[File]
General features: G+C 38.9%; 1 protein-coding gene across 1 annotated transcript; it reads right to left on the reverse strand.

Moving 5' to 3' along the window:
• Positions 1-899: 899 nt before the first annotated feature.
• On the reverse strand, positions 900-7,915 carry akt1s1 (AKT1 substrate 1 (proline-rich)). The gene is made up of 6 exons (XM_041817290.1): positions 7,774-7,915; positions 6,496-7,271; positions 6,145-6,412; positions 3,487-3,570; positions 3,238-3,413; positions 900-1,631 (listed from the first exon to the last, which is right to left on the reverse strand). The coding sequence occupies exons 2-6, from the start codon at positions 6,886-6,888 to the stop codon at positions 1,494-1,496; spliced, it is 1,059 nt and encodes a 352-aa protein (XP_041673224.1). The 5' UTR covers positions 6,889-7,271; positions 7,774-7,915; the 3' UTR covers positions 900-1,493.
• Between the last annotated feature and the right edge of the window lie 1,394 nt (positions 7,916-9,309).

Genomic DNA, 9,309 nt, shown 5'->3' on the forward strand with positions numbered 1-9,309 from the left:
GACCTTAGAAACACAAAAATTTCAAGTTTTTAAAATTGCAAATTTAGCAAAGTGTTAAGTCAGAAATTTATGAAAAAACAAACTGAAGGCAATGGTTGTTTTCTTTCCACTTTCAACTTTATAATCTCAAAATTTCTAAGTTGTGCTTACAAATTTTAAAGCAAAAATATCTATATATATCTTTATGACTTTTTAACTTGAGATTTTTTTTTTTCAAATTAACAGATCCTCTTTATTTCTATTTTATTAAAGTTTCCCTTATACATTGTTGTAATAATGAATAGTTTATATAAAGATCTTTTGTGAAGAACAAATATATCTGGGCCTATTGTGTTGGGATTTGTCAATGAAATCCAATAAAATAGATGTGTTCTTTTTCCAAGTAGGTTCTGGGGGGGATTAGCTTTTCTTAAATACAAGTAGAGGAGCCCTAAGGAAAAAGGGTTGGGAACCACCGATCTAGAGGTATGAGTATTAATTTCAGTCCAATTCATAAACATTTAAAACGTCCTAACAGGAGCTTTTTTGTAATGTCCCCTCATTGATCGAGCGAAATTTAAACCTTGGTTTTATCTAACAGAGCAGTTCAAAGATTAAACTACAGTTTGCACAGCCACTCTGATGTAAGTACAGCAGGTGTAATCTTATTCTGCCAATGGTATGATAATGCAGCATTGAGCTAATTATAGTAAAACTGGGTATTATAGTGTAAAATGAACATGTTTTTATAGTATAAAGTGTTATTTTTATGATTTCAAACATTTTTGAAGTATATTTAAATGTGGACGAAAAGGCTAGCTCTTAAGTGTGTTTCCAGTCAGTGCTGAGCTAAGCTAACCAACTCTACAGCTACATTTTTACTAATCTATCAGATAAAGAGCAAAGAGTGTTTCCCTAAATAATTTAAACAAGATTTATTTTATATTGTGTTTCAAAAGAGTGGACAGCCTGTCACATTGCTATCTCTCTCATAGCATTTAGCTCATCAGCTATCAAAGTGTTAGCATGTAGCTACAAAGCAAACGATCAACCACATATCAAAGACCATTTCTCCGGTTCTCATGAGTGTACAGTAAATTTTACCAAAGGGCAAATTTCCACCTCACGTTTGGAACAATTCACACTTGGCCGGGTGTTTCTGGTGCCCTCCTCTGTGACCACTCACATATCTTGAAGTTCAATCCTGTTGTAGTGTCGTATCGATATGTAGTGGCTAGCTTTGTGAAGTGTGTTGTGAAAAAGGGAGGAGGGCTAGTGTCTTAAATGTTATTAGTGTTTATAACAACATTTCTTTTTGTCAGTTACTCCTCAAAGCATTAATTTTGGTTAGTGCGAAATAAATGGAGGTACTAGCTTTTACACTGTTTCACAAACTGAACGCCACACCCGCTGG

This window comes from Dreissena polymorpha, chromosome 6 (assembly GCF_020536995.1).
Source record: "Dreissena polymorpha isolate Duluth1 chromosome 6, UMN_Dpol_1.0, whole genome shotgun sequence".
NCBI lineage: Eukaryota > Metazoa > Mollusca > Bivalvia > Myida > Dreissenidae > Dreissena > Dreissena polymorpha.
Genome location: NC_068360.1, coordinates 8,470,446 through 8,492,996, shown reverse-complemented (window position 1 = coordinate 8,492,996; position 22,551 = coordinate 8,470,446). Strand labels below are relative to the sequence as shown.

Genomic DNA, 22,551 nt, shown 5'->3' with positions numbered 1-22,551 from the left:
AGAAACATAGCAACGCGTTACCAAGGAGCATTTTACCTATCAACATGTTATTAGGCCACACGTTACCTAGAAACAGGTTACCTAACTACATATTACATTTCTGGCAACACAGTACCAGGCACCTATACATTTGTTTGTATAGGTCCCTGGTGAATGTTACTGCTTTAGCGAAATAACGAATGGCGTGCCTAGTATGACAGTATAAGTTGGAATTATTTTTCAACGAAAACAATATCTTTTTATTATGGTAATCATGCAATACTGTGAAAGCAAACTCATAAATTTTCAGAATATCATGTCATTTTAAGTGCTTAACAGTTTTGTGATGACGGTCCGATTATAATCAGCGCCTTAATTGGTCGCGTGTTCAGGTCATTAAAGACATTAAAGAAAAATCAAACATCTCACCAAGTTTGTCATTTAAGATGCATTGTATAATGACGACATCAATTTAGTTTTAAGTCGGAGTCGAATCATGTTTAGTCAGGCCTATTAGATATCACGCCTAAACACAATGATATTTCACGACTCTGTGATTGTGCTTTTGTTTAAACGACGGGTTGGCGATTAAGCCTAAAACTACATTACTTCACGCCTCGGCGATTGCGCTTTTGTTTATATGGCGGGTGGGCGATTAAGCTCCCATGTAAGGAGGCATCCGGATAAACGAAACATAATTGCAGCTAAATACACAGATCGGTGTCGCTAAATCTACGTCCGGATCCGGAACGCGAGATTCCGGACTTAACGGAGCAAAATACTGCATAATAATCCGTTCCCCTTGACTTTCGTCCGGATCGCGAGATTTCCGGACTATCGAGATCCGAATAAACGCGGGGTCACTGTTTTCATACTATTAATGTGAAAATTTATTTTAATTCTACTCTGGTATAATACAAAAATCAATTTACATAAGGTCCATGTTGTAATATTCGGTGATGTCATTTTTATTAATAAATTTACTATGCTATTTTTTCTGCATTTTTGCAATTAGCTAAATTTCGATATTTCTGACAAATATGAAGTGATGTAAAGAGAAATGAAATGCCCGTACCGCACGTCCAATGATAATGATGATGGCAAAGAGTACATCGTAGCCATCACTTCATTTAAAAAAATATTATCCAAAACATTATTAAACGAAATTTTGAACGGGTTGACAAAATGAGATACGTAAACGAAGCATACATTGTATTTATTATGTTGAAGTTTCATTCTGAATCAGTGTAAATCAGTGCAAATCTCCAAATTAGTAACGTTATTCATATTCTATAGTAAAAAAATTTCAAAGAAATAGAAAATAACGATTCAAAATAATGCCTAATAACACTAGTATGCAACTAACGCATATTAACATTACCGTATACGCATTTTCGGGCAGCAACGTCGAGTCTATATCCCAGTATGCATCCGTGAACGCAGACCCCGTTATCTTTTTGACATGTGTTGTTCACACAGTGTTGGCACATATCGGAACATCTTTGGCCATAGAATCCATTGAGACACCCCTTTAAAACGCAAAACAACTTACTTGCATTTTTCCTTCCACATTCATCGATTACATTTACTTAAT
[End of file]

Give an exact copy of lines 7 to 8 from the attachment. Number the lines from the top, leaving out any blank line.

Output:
GACCTTAGAAACACAAAAATTTCAAGTTTTTAAAATTGCAAATTTAGCAAAGTGTTAAGTCAGAAATTTATGAAAAAACAAACTGAAGGCAATGGTTGTTTTCTTTCCACTTTCAACTTTATAATCTCAAAATTTCTAAGTTGTGCTTACAAATTTTAAAGCAAAAATATCTATATATATCTTTATGACTTTTTAACTTGAGATTTTTTTTTTTCAAATTAACAGATCCTCTTTATTTCTATTTTATTAAAGTTTCCCTTATACATTGTTGTAATAATGAATAGTTTATATAAAGATCTTTTGTGAAGAACAAATATATCTGGGCCTATTGTGTTGGGATTTGTCAATGAAATCCAATAAAATAGATGTGTTCTTTTTCCAAGTAGGTTCTGGGGGGGATTAGCTTTTCTTAAATACAAGTAGAGGAGCCCTAAGGAAAAAGGGTTGGGAACCACCGATCTAGAGGTATGAGTATTAATTTCAGTCCAATTCATAAACATTTAAAACGTCCTAACAGGAGCTTTTTTGTAATGTCCCCTCATTGATCGAGCGAAATTTAAACCTTGGTTTTATCTAACAGAGCAGTTCAAAGATTAAACTACAGTTTGCACAGCCACTCTGATGTAAGTACAGCAGGTGTAATCTTATTCTGCCAATGGTATGATAATGCAGCATTGAGCTAATTATAGTAAAACTGGGTATTATAGTGTAAAATGAACATGTTTTTATAGTATAAAGTGTTATTTTTATGATTTCAAACATTTTTGAAGTATATTTAAATGTGGACGAAAAGGCTAGCTCTTAAGTGTGTTTCCAGTCAGTGCTGAGCTAAGCTAACCAACTCTACAGCTACATTTTTACTAATCTATCAGATAAAGAGCAAAGAGTGTTTCCCTAAATAATTTAAACAAGATTTATTTTATATTGTGTTTCAAAAGAGTGGACAGCCTGTCACATTGCTATCTCTCTCATAGCATTTAGCTCATCAGCTATCAAAGTGTTAGCATGTAGCTACAAAGCAAACGATCAACCACATATCAAAGACCATTTCTCCGGTTCTCATGAGTGTACAGTAAATTTTACCAAAGGGCAAATTTCCACCTCACGTTTGGAACAATTCACACTTGGCCGGGTGTTTCTGGTGCCCTCCTCTGTGACCACTCACATATCTTGAAGTTCAATCCTGTTGTAGTGTCGTATCGATATGTAGTGGCTAGCTTTGTGAAGTGTGTTGTGAAAAAGGGAGGAGGGCTAGTGTCTTAAATGTTATTAGTGTTTATAACAACATTTCTTTTTGTCAGTTACTCCTCAAAGCATTAATTTTGGTTAGTGCGAAATAAATGGAGGTACTAGCTTTTACACTGTTTCACAAACTGAACGCCACACCCGCTGG

This window comes from Dreissena polymorpha, chromosome 6 (assembly GCF_020536995.1).